No let up in Zeman-Schwarzenberg spat over embassy posts

The dispute between President Miloš Zeman and Foreign Minister Karel Schwarzenberg over who should fill a number of vacant ambassadorial posts shows no sign of abating. On Thursday President Zeman accused Mr Schwarzenberg of ‘amateurism’ after the foreign minister criticised Mr Zeman’s suggestion that Livia Klausová, the wife of his predecessor, should become ambassador to Slovakia.

Miloš Zeman, photo: CTKMiloš Zeman, photo: CTK Slovakia’s president Ivan Gasparovič welcomed his Czech counterpart Miloš Zeman on his first official visit to Bratislava this week – traditionally the first port of call for newly elected Czech presidents. One of the tasks in Mr Zeman’s in-tray is appointing a new ambassador to the country.

In theory the foreign ministry suggests appointments, the cabinet approves them and the president rubber stamps them, but in practice it’s a three-way tussle involving much horse-trading. Usually the tussle is decided behind closed doors before the candidates’ names are made public, lending the process an air of dignity. But sometimes, such as now, the process grinds to a halt due to political differences and personal animosity and it all spills out into the media.

Last week President Zeman caused consternation by openly suggesting that Livia Klausová, the Slovak-born wife of his predecessor Václav Klaus, become the new ambassador to Bratislava. Mr Zeman defeated Karel Schwarzenberg in the second round of January’s presidential election, thanks at least in part to the support of both Mr Klaus and his wife, and to some the suggestion looked like payback.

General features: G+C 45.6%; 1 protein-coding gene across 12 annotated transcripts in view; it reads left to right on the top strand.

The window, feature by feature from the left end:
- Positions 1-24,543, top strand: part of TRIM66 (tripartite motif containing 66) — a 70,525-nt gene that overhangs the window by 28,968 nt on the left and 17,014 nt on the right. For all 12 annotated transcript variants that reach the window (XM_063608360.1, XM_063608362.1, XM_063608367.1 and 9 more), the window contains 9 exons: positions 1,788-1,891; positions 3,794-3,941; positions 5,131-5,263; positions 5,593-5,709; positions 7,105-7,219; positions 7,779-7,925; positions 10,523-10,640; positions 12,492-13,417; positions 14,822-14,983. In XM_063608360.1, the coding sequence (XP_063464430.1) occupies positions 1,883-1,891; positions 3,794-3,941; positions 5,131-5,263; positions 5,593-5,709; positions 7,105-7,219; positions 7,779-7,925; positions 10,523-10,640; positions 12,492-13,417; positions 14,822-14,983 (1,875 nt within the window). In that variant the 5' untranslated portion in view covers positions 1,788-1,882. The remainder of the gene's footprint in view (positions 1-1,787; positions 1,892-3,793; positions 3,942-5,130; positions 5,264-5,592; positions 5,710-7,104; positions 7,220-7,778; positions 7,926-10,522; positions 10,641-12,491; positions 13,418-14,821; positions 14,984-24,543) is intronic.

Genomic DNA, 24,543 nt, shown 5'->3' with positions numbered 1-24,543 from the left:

Livia Klausová, photo: Petra SklenářováLivia Klausová, photo: Petra Sklenářová The Foreign Ministry, unsurprisingly, said the choice was unacceptable; Mr Schwarzenberg argued that Mrs Klausová had no diplomatic experience, and anyway, the ministry already had a candidate lined up. Asked to respond to the comments in Bratislava, President Zeman gave the following response.

“Allow me to begin by quoting the prime minister, Petr Nečas, who rightly pointed out that only an amateur would publicly comment on an ambassadorial appointment before negotiations on it had been concluded. As is well known, I have refused to make any comment on the foreign minister’s remarks. Mr Schwarzenberg, however, has issued public statements on the matter every day; most recently today. So let’s judge the level of amateurism or professionalism in this matter according to what you might call the Nečas criteria.”

Some, including Czech Radio commentator Petr Nováček, have pointed out that it was actually Miloš Zeman who first publicly mooted the idea of sending Mrs Klausová to Bratislava; Karel Schwarzenberg merely responded to it.

Karel Schwarzenberg, photo: Filip JandourekKarel Schwarzenberg, photo: Filip Jandourek For his part Mr Schwarzenberg told Pravo newspaper that relations between Černín Palace – seat of the Foreign Ministry – and Prague Castle, the presidential palace – were now below freezing point, and he would seek one-on-one talks with Mr Zeman to resolve the matter. A lot is at stake – Mr Zeman is reported to be blocking appointments to Austria and Canada. Meanwhile the president wants former cosmonaut and Communist MEP Vladimír Remek to become ambassador to Moscow, something Mr Schwarzenberg opposes.